As a continuation of my comprehensive taste test kit I bought from Siebel Institute, last weekend I conducted off flavor taste test #2 and #3. If you missed #1, acetyldehyde, think…raw pumpkin and fresh cut grass. But today we are going to be talking about acetic acid, which is probably much more easily identifiable, but harder to get rid of!
- Flavor Name: Acetic Acid
- Similar To: Vinegar, sour apples, sour feet (my interpretation)
- Causes: Bacterial infection* (lactobacillus, pediococcus, acetobacter, brett)
- *Note: Some sources say that an excessive acid rest, mashing too long, and a few other causes for acetic acid flavors. However, the underlying cause of the acidity is in fact bacteria. In the case of the acid rest, two days or more is required to lower the pH of the mash, and in modern homebrewing, is actually inoculated with cultured bacteria.
- How To Fix It: Use proper sanitation (with a time machine). Unfortunately, this isn't something that's going to go away. Some folks recommend waiting it out to see if it clears up, but the ‘wait and see' method won't yield great results all the time. You might have to dump it, or get used to a sour beer. Depending on how it was infected, it may actually taste nice!
Just be careful if you bottled it, as it may continue to ferment in the bottles. Bacteria can eat sugars that yeast cannot, but they will still produce carbon dioxide as a bi-product, causing bottle bombs.
Table of Contents
Acetic Acid: The Dose
When I cracked open bottle #2, I was surprised at how pungent the smell was. In fact, as I poured the doses into my beer samples, I spilled a bit on my fingers and had to wash my hands to get it off before drinking because I just couldn't get rid of the smell.
The smell was not exactly vinegar, though it was quite close. there was something less acidic and more sour to it. This is why I listed “sour feet” as a flavor comparison. That flavor didn't really show up in the beer, but the smell of the pure chemical reminded me of taking off my socks after an all day hike in the summer time.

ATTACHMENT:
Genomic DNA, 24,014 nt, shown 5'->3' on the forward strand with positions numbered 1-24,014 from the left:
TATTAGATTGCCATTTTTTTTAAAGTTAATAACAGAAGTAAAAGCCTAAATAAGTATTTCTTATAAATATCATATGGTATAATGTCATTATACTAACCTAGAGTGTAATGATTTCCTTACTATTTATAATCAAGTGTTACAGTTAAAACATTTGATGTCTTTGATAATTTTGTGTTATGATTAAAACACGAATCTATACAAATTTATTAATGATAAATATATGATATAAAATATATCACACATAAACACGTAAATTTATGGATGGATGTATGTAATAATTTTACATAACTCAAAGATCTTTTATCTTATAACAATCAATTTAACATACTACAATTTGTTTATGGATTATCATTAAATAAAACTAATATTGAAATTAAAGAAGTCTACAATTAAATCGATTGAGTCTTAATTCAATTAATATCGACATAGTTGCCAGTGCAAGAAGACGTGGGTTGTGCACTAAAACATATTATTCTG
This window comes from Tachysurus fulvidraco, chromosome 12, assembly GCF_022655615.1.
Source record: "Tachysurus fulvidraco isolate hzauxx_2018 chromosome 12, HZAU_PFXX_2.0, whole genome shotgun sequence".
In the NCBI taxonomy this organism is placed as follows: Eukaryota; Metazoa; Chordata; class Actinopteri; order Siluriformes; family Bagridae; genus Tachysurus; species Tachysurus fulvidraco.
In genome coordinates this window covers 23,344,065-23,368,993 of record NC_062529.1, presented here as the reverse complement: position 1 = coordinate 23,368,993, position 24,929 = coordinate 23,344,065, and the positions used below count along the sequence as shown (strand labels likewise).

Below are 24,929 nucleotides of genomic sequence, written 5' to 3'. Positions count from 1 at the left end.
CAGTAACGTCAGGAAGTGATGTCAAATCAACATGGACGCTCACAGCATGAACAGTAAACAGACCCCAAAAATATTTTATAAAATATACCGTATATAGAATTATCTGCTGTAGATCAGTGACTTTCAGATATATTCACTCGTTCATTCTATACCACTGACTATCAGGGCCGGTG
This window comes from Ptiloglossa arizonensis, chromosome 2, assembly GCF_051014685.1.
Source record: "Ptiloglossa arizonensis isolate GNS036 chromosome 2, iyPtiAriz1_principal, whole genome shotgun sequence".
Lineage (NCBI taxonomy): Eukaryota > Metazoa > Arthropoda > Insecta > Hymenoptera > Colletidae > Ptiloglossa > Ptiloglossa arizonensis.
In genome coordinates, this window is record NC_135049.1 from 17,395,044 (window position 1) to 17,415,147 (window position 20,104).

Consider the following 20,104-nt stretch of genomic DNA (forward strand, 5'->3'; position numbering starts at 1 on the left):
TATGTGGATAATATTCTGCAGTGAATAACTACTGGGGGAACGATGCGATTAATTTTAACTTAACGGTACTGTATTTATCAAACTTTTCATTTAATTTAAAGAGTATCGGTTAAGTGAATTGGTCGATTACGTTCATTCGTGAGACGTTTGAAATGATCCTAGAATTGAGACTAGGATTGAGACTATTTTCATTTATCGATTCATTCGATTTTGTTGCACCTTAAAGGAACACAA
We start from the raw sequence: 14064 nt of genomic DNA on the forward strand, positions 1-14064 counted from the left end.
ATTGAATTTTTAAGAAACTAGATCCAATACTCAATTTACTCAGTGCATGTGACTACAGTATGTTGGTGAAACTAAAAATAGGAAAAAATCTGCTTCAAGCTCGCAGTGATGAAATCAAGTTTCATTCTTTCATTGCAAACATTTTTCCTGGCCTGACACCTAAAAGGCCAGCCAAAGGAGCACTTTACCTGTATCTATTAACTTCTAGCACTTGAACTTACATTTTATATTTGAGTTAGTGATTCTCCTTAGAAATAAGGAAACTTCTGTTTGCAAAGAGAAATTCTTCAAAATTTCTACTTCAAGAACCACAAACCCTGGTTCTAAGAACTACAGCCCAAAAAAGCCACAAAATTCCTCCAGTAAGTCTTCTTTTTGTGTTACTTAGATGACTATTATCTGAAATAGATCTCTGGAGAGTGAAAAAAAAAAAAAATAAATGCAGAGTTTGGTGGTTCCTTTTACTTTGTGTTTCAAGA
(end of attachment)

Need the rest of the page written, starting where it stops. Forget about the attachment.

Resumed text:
…not just stinky feet…sour feet.
The Taste Test
I wanted to keep a constant for the testing sessions, so I used another bottle of Firestone Walker 805. TBH, I'm not a big fan of this beer, but the light flavors work well for the “easy” tasting test. The other two I chose were Slow Ride from New Beligum for a hop forward test, and Fireside Chat from 21st Amendment for the challenge. It's a higher ABV, strongly spiced winter warmer.
Pre-Dose Tasting Notes
- crisp, effervessent
- fruity esthers, kolsh-like
- light body
- floral, piney hops
- strong holiday spices – cinnamon, star anise, ginger, cloves, cardamom
- dark, caramelly malt flavors
- thick mouthfeel, malt forward
Post-Dose Tasting Notes
- first dosing was light, and hard to identify acidity from crisp carbonation
- higher dose made the sourness more apparent in smell and flavor
- very apparent in both smell and taste
- subdued hoppiness gives way to acidity and flatten overall beer flavor
- sweet maltiness reduced
- sourness most obvious in aftertaste
- not that bad and might make an OK sour beer with proper bacteria inoculation and flavor balance!
Acetic acid was slightly harder for me to identify than that Acetyldehyde. I think this is because I really do enjoy sour beers and have grown to have a fondness for that bit of acidic character. However, the tartness achieved by sour beer should not be confused with vinegar and sour feet! Also, it's not appropriate for all styles, traditionally speaking of course. But nowadays, with brett IPAs, sour black ales, ales and various mixed or wild yeast cultures, I guess anything goes, and it really depends on what you are trying to achieve.
Have you ever had a beer sour on you? What did you do and how did it work out?
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